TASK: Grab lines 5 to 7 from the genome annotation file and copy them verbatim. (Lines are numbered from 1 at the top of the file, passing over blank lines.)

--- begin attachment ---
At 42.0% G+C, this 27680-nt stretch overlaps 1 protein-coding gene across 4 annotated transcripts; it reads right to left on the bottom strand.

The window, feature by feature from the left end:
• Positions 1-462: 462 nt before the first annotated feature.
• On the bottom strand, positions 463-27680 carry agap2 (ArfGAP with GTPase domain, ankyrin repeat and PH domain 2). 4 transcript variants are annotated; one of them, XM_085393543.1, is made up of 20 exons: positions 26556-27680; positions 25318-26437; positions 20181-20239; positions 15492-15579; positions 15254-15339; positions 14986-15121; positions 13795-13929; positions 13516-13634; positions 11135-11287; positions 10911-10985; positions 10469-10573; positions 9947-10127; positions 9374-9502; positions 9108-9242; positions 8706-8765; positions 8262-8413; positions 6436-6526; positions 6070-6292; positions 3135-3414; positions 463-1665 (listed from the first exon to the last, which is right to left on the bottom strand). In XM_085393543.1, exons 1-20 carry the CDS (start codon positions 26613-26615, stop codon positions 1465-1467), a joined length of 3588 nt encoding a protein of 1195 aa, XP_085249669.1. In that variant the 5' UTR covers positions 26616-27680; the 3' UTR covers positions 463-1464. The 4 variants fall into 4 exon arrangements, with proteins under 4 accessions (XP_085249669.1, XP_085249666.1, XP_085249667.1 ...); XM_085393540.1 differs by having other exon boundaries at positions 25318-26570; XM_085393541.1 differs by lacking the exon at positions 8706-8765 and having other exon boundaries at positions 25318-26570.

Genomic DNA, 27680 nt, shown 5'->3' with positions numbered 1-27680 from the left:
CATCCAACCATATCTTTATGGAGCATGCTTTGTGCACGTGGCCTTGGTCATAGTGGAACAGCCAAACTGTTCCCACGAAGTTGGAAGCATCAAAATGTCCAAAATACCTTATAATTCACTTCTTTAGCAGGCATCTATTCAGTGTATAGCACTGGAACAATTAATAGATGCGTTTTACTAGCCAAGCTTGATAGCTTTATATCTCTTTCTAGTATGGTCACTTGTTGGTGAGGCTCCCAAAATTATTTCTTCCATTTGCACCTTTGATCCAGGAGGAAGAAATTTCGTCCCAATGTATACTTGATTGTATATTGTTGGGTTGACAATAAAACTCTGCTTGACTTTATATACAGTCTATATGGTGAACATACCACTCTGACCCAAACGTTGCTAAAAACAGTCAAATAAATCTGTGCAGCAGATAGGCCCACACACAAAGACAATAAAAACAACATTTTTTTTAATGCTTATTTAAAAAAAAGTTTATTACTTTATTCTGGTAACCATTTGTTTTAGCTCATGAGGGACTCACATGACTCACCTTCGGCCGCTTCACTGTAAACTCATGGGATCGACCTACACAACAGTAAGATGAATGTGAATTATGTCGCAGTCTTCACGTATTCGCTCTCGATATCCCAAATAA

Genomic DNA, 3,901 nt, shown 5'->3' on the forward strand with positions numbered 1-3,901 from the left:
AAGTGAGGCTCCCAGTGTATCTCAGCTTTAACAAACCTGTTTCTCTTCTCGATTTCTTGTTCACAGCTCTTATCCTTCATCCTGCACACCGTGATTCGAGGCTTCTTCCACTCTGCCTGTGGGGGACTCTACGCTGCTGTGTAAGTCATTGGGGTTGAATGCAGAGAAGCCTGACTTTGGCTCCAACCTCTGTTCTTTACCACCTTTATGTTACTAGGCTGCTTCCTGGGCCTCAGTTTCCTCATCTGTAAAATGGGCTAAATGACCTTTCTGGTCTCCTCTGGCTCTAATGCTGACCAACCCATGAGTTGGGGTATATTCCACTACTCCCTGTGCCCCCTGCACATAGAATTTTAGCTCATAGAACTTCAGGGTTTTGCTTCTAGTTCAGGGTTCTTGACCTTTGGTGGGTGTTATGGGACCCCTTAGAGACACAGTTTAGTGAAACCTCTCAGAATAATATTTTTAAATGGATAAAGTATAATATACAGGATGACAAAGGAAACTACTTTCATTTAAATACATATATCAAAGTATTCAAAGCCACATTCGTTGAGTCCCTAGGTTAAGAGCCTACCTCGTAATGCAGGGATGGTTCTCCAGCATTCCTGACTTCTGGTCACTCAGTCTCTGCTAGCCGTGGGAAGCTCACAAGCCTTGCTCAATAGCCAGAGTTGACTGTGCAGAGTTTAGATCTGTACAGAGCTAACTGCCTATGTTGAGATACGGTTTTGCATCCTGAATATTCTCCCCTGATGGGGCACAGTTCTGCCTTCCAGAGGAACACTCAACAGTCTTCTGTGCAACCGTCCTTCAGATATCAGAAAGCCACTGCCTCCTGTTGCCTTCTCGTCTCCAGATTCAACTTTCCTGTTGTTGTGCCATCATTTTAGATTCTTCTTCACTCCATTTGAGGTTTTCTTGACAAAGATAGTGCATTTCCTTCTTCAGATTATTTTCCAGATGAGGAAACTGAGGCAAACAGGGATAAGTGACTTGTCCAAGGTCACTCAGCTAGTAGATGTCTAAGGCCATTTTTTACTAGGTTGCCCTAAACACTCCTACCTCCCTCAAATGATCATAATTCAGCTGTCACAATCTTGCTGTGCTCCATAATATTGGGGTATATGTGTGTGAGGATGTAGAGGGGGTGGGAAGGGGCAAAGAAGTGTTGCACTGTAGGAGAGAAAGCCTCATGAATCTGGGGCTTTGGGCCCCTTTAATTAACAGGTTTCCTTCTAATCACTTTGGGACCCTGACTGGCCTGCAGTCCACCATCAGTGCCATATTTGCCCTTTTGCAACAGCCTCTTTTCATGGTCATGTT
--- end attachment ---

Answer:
Genomic DNA, 27680 nt, shown 5'->3' with positions numbered 1-27680 from the left:
CATCCAACCATATCTTTATGGAGCATGCTTTGTGCACGTGGCCTTGGTCATAGTGGAACAGCCAAACTGTTCCCACGAAGTTGGAAGCATCAAAATGTCCAAAATACCTTATAATTCACTTCTTTAGCAGGCATCTATTCAGTGTATAGCACTGGAACAATTAATAGATGCGTTTTACTAGCCAAGCTTGATAGCTTTATATCTCTTTCTAGTATGGTCACTTGTTGGTGAGGCTCCCAAAATTATTTCTTCCATTTGCACCTTTGATCCAGGAGGAAGAAATTTCGTCCCAATGTATACTTGATTGTATATTGTTGGGTTGACAATAAAACTCTGCTTGACTTTATATACAGTCTATATGGTGAACATACCACTCTGACCCAAACGTTGCTAAAAACAGTCAAATAAATCTGTGCAGCAGATAGGCCCACACACAAAGACAATAAAAACAACATTTTTTTTAATGCTTATTTAAAAAAAAGTTTATTACTTTATTCTGGTAACCATTTGTTTTAGCTCATGAGGGACTCACATGACTCACCTTCGGCCGCTTCACTGTAAACTCATGGGATCGACCTACACAACAGTAAGATGAATGTGAATTATGTCGCAGTCTTCACGTATTCGCTCTCGATATCCCAAATAA

Genomic DNA, 3,901 nt, shown 5'->3' on the forward strand with positions numbered 1-3,901 from the left: